Oddly, I remember the feeling of Weekend College more than the material we covered, the delicious sense that everyone in the classroom was as serious about each class as I was, and the absolute knowledge that I was in control of my own learning experience. That sense of control spread to other areas of my life and led me to start the company that I still operate today. When I give talks I sometimes say that I opened my business while I was in college, which, while technically true, is somewhat misleading. Yes, I was still a student, but I was very much in the world, thanks to class scheduling that made such a thing possible.
With the formation of the Weekend College Student Advisory Board in 1987, students were able to more directly address their needs to administrators. In addition to addressing concerns, the board also organizes hospitality events, distributes developmental grants for students to attend conferences or other professional development opportunities, works with the Access and Success program to serve students who are parents, and collaborates with alumnae and the development staff to help Weekend College students become more involved as alumnae.
Unique Format, Unique Challenges
During the 1980s, Weekend College expanded to enroll more than five hundred students. The number of courses offered soared from 99 to 170, and programs in several areas—including art, music, philosophy, physics, finance, and economics—were expanded or tested. Occupational therapy and information management ranked with business administration and communications as the top programs attracting students.
Workshops continued to help faculty grapple with presenting curriculum in the weekend format, mindful that the format presented unique curriculum challenges—particularly in the sciences. Patricia Dunlop, associate professor of chemistry, explained the Kitchen Chemistry course created by chemistry department chair Sister Mary Thompson. The course would send students home with independent study assignments to perform experiments with home chemicals. This satisfied the lab requirement in the general science elective.
“The experiments were labs that students could do in their own kitchens, with household chemicals and fabrics they had around the house,” said Dunlop. When manufacturers changed their formulations, faculty assembled lab buckets with all the components necessary to perform the experiments. Working parents could involve their children in the experiments too,” she said. “Nothing was too dangerous.”
New Millennium, New Strategies
That same inventiveness expressed by faculty in the early days of Weekend College is still evident today. Mathematical Sciences and Engineering Assistant Professor Yvonne Ng and Associate Dean of Education Lori Maxfield team-teach an Engineering In Your World class for education majors.
The class combines engineering concepts and classroom activities with pedagogy discussions. After learning science principles and classroom techniques, students translate what they’ve learned into elementary classroom strategies and tactics for teaching science, technology, engineering, and mathematics (STEM) subjects. “We had to lobby for five-hour classes instead of the standard three-and-a-half hours because the engineering activities are so time-intensive,” said Ng, who added, “For some students, the introduction to engineering is unlike any other class experience. Managing the face-to-face time in class is very important because of the dialogue necessary to help students feel comfortable with the hands-on engineering activities.”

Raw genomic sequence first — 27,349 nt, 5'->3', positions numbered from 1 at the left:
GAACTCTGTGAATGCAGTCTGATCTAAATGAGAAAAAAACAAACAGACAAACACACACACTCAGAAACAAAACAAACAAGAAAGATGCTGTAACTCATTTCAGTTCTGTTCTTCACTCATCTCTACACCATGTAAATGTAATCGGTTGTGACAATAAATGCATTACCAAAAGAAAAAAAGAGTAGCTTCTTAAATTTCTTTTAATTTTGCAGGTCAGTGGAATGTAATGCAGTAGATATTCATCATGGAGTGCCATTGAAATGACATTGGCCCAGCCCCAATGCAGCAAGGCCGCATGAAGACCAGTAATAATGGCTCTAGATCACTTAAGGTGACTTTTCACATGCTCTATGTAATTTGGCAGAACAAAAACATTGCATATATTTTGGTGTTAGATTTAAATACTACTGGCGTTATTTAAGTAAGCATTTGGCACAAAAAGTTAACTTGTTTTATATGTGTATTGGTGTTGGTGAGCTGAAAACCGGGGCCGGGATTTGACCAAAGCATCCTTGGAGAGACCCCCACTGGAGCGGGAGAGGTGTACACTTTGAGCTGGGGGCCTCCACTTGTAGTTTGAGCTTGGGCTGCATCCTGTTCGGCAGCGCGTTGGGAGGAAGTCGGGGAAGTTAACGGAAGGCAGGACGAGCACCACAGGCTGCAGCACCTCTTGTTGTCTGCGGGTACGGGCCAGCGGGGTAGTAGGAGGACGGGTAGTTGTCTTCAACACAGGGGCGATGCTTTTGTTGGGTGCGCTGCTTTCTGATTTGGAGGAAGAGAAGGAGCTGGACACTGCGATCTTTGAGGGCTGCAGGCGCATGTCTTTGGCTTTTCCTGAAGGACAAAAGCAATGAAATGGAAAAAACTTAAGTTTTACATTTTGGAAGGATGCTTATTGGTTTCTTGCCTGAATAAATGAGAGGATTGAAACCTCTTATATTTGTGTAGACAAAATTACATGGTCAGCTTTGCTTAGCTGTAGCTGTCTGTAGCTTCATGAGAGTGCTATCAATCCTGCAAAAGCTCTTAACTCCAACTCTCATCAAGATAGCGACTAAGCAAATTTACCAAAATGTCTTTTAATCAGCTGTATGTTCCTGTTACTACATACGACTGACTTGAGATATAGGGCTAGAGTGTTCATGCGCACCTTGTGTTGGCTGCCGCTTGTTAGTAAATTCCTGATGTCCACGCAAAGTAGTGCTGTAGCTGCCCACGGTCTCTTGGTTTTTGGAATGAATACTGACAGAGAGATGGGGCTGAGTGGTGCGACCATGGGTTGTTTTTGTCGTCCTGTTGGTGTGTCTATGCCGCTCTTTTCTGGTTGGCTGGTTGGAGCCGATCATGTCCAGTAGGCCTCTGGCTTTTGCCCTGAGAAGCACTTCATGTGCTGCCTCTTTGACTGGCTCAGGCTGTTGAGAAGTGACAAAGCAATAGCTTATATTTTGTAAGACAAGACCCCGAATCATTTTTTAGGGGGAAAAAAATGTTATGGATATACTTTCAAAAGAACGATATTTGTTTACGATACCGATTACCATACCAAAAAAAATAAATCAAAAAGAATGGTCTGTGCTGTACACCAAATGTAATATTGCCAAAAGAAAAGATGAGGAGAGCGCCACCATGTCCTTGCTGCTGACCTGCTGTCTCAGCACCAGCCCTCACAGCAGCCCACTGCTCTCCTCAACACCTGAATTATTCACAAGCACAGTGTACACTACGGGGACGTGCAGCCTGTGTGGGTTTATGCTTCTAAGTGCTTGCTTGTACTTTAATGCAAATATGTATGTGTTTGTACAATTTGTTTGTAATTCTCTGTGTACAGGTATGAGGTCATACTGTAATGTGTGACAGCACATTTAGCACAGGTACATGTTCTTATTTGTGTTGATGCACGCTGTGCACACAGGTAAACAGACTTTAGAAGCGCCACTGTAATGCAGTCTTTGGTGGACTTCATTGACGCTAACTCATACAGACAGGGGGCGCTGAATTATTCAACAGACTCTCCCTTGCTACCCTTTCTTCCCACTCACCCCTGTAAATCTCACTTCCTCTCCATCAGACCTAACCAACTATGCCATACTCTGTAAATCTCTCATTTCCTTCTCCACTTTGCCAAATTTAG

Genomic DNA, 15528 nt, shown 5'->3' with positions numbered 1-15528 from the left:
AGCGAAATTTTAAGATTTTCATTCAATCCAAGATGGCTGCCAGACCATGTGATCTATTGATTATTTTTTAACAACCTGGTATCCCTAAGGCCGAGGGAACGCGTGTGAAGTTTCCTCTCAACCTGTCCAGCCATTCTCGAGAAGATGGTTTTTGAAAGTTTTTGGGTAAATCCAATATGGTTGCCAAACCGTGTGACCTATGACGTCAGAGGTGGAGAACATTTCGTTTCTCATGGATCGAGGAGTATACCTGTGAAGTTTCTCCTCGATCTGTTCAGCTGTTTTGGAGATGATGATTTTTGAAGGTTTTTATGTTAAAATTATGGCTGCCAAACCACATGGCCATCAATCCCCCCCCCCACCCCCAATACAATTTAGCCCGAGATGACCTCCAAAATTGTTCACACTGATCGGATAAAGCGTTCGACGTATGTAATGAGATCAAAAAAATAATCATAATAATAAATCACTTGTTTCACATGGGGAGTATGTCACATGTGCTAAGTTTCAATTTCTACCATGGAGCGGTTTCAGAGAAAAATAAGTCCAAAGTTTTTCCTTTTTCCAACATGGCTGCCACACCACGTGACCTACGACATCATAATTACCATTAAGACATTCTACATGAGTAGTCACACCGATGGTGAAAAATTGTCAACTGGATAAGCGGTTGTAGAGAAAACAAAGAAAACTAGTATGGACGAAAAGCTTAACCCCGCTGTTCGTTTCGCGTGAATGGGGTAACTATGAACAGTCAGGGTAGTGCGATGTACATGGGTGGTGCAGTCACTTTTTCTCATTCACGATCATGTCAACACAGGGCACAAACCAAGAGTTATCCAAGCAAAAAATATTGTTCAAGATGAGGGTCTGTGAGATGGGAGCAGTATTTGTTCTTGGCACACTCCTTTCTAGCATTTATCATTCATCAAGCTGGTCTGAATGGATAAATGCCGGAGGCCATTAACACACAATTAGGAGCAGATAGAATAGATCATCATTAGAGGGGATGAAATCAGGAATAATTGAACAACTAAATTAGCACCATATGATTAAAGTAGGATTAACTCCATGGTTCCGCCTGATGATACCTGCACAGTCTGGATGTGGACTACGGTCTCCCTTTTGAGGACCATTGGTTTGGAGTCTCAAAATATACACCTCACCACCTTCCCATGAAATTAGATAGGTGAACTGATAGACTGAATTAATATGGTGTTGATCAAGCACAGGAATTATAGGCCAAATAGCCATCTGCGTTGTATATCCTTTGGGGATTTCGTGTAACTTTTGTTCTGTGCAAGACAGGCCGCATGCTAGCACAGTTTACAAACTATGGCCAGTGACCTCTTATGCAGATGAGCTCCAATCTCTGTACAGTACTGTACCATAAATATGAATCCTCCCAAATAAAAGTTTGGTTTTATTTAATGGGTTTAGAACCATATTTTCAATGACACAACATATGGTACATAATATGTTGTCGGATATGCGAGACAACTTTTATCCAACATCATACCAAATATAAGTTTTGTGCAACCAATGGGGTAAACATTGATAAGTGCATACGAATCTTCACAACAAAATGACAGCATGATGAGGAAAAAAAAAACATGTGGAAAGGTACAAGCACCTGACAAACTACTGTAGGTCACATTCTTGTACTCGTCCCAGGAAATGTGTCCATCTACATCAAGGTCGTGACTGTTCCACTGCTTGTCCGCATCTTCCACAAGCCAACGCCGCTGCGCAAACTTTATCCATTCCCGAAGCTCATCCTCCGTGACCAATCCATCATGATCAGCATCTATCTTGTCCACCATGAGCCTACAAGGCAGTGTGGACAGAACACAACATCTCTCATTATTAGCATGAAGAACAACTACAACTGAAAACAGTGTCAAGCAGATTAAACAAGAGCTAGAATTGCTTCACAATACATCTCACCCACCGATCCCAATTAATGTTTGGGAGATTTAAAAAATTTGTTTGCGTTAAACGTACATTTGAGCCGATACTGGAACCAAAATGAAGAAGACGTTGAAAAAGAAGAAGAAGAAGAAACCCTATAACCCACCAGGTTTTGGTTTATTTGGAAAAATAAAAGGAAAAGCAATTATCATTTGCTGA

The Ng–Maxfield team is also exploring Skype and other online tools to create Thompson’s chemistry bucket in a virtual environment. Currently they utilize the university’s Blackboard platform to videotape class lectures so that students can review the content as many times as they need and on their own time. But Ng acknowledges that dialogue is still at the heart of the Weekend College experience. “Discussion is still important,” said Ng. “We will often start an activity in class and have students take it home to finish. Or we’ll work on techniques in class and then have them build something on their own to practice those techniques.”
Quality Hinges on Faculty
Faculty evaluations and course assessments support a culture of quality teaching and continuous curriculum improvement. Honored and rewarded for their dedication to students, faculty at St. Kate’s are committed and accomplished mentors and scholars and are critical to Weekend College student retention.
“They make you feel important, and they encourage you to work hard, keep going, and get it done,” said Cheryl Kohls, a business administration major. “Even though I have not yet gotten my business degree, management at my place of employment recognizes that I am working toward it. I have gotten three promotions since I started at St. Kate’s. I believe my bosses are aware I’ve been taking courses that have an immediate impact on my career. Communication courses have greatly helped me improve my writing and speaking skills. Leadership is always brought up in every course that I’ve taken, even Women’s History. (‘If they could overcome all of their obstacles, so can you!’). I believe that my career will continue to move forward as long as I keep working toward my degree.”